Not only can cold weather trigger asthma symptoms, it can cause flare-ups that are difficult to manage. Cold, dry winter air can irritate your airways. Add to this that spending more time indoors during winter can aggravate existing environmental allergies.
At Life Point Medical, primary care physician Timothy Scott Beck, MD, helps the community in and around Clayton, Georgia, maintain wellness through preventive and acute care, as well as chronic illness management. If you have asthma, Dr. Beck can help you get a handle on cold weather-induced asthma symptoms.
To understand why colder weather may trigger your asthma symptoms, it helps to know what happens in your body when you have an asthma attack. During an attack, the airways of your lungs narrow and become inflamed, causing characteristic asthma symptoms such as:
Rescue inhalers manage acute asthma attacks. There’s no cure for asthma, and it sometimes changes over time. Living well with asthma means learning about your condition and working closely with a health care provider to execute an effective asthma management plan.
Start with these five tips to ease cold weather-induced asthma symptoms, and discuss your asthma treatment plan with Dr. Beck.
It’s often tempting to breathe through your mouth when outdoors in the wintertime, but if you have asthma, doing so can trigger asthma symptoms. Breathing through your nose warms and humidifies the air before it reaches the lungs.
This doesn’t occur when you breathe through your mouth. If you breathe through your mouth when temperatures dip, cold, dry air enters the lungs, which can cause irritation and trigger asthma symptoms.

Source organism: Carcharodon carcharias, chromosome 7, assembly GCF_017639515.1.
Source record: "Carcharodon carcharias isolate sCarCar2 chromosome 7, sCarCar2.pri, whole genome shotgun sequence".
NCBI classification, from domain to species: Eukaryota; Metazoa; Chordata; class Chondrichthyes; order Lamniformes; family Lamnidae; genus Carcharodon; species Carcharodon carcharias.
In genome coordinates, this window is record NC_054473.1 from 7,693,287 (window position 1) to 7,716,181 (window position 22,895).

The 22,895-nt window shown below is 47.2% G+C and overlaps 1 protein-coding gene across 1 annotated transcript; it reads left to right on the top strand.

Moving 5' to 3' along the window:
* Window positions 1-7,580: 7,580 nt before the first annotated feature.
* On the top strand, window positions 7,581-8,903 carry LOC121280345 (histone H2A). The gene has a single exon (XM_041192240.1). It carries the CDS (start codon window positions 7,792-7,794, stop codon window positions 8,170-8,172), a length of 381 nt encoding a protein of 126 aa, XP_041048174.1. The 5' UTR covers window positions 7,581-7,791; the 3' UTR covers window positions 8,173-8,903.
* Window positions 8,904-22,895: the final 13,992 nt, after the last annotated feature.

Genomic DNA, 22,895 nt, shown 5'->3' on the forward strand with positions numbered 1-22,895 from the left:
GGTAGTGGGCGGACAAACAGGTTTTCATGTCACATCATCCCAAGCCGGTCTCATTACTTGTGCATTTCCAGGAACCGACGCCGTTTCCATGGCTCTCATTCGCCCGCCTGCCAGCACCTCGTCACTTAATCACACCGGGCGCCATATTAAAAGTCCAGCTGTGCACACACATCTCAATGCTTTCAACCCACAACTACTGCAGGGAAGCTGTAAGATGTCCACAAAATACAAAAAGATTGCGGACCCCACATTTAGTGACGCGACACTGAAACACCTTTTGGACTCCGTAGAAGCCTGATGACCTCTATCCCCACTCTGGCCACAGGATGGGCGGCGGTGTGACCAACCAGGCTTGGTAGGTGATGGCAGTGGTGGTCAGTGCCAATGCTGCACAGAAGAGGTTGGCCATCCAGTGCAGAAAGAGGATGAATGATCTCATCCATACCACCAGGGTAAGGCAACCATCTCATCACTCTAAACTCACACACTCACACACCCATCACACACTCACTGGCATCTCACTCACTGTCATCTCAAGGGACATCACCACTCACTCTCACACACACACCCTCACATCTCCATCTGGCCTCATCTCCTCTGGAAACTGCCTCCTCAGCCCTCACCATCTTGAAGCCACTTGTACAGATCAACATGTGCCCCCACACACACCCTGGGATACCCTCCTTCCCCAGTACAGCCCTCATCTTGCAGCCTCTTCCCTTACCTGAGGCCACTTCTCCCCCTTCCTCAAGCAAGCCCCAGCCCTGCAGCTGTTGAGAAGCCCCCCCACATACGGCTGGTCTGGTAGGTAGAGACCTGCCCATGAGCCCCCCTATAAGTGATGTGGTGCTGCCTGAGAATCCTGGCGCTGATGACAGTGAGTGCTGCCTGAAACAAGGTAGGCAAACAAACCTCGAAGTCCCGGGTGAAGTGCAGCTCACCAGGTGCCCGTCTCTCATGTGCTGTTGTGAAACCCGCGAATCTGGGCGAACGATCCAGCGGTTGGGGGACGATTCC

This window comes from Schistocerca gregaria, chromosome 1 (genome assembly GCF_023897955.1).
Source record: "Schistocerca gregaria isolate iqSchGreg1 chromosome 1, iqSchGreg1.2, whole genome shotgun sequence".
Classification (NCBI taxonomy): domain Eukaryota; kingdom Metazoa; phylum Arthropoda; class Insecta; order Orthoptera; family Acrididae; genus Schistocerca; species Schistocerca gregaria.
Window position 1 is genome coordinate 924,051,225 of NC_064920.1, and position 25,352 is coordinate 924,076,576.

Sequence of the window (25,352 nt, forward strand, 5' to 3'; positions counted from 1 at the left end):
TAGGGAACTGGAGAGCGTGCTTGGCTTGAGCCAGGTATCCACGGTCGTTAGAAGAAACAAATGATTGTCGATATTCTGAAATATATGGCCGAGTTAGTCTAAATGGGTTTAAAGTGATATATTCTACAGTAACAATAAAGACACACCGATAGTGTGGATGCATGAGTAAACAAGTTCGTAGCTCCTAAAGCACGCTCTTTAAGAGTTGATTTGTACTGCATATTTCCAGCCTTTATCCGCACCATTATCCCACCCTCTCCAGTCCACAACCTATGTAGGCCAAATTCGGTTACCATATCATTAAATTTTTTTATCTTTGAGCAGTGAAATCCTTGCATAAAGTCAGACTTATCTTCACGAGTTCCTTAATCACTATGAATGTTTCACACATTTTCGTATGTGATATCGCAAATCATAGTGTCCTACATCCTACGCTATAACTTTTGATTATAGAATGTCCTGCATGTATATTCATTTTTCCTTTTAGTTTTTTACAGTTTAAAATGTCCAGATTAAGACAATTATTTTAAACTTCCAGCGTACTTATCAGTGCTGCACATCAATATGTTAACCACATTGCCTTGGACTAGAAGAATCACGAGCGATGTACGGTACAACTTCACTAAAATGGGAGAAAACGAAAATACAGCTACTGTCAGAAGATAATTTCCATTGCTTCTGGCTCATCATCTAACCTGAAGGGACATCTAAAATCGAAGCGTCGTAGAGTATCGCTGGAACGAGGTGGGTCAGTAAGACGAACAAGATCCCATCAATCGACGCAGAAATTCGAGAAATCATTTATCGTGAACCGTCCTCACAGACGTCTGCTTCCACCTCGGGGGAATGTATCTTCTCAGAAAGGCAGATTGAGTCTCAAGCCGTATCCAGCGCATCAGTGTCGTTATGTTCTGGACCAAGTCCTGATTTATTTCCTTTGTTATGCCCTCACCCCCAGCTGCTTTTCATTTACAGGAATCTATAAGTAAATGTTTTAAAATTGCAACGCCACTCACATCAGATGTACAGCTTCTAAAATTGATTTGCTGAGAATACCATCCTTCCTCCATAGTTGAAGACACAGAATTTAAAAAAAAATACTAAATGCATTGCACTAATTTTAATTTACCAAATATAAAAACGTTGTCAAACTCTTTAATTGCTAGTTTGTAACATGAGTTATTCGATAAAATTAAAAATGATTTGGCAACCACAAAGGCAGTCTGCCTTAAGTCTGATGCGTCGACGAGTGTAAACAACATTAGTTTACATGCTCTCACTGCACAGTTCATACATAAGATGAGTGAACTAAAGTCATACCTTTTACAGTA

Winter is prime time for other respiratory illnesses, including colds, flu, and bronchitis, which can create additional asthma problems. Along with practicing good hand washing hygiene, getting your flu shot can help protect you during winter.
Always use your preventer inhaler as instructed by your doctor. Carry your reliever inhaler with you, using it at the first sign of an asthma attack.
Loosely wrapped, a scarf around your nose and mouth provides you with a mix of warm and cold air when you breathe in, so the effects of cold outside air are limited. It’s good practice to wear a scarf around your lower face during the winter to prevent cold air from drying out your air passages.
Because you spend more time inside during colder months, take steps to limit indoor allergies and things that trigger asthma attacks. Use a humidifier to add moisture back into the air and a HEPA filter to decrease airborne allergens. If you have dust mite allergies, purchase dust mite covers for your mattress and pillows.
You can conquer cold weather-related asthma symptoms this winter. To learn more, call our office to schedule a visit with Dr. Beck today.